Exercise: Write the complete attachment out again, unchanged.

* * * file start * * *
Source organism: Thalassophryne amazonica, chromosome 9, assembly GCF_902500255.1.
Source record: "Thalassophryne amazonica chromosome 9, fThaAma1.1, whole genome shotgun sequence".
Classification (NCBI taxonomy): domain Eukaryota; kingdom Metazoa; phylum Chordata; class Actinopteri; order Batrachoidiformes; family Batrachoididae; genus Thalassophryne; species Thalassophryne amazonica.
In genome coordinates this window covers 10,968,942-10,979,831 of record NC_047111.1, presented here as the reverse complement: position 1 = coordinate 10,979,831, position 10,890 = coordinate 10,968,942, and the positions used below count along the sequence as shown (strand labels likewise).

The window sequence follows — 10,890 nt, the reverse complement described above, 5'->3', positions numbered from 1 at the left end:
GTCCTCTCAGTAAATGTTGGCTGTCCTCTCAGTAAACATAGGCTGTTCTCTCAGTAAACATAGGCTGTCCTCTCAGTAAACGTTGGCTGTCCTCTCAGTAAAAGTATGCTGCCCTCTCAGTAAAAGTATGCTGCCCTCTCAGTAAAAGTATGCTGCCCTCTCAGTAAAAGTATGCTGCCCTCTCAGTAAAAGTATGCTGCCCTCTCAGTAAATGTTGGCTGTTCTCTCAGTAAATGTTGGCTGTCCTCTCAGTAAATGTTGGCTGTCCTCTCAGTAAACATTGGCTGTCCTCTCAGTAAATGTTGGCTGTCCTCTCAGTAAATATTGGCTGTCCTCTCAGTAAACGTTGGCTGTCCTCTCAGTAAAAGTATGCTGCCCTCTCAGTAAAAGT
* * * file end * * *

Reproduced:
Source organism: Thalassophryne amazonica, chromosome 9, assembly GCF_902500255.1.
Source record: "Thalassophryne amazonica chromosome 9, fThaAma1.1, whole genome shotgun sequence".
Classification (NCBI taxonomy): domain Eukaryota; kingdom Metazoa; phylum Chordata; class Actinopteri; order Batrachoidiformes; family Batrachoididae; genus Thalassophryne; species Thalassophryne amazonica.
In genome coordinates this window covers 10,968,942-10,979,831 of record NC_047111.1, presented here as the reverse complement: position 1 = coordinate 10,979,831, position 10,890 = coordinate 10,968,942, and the positions used below count along the sequence as shown (strand labels likewise).

The window sequence follows — 10,890 nt, the reverse complement described above, 5'->3', positions numbered from 1 at the left end:
GTCCTCTCAGTAAATGTTGGCTGTCCTCTCAGTAAACATAGGCTGTTCTCTCAGTAAACATAGGCTGTCCTCTCAGTAAACGTTGGCTGTCCTCTCAGTAAAAGTATGCTGCCCTCTCAGTAAAAGTATGCTGCCCTCTCAGTAAAAGTATGCTGCCCTCTCAGTAAAAGTATGCTGCCCTCTCAGTAAAAGTATGCTGCCCTCTCAGTAAATGTTGGCTGTTCTCTCAGTAAATGTTGGCTGTCCTCTCAGTAAATGTTGGCTGTCCTCTCAGTAAACATTGGCTGTCCTCTCAGTAAATGTTGGCTGTCCTCTCAGTAAATATTGGCTGTCCTCTCAGTAAACGTTGGCTGTCCTCTCAGTAAAAGTATGCTGCCCTCTCAGTAAAAGT